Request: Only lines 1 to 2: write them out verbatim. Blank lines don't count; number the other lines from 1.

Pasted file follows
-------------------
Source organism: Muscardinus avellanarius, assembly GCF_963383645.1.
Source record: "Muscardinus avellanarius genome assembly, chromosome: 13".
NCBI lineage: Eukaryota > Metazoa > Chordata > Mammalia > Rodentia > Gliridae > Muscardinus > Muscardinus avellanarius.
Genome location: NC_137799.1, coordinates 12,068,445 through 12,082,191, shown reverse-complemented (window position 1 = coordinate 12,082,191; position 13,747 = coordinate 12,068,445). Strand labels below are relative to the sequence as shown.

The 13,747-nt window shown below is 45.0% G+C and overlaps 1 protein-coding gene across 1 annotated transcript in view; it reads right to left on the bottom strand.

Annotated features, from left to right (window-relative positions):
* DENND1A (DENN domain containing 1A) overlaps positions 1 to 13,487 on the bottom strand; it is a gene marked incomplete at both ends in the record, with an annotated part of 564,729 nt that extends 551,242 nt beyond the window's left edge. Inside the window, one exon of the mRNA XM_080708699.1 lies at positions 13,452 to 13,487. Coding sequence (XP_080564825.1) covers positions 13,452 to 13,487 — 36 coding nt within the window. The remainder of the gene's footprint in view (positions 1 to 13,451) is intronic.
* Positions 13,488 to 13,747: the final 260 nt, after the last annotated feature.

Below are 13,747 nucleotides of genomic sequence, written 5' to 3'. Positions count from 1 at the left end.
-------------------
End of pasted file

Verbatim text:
Source organism: Muscardinus avellanarius, assembly GCF_963383645.1.
Source record: "Muscardinus avellanarius genome assembly, chromosome: 13".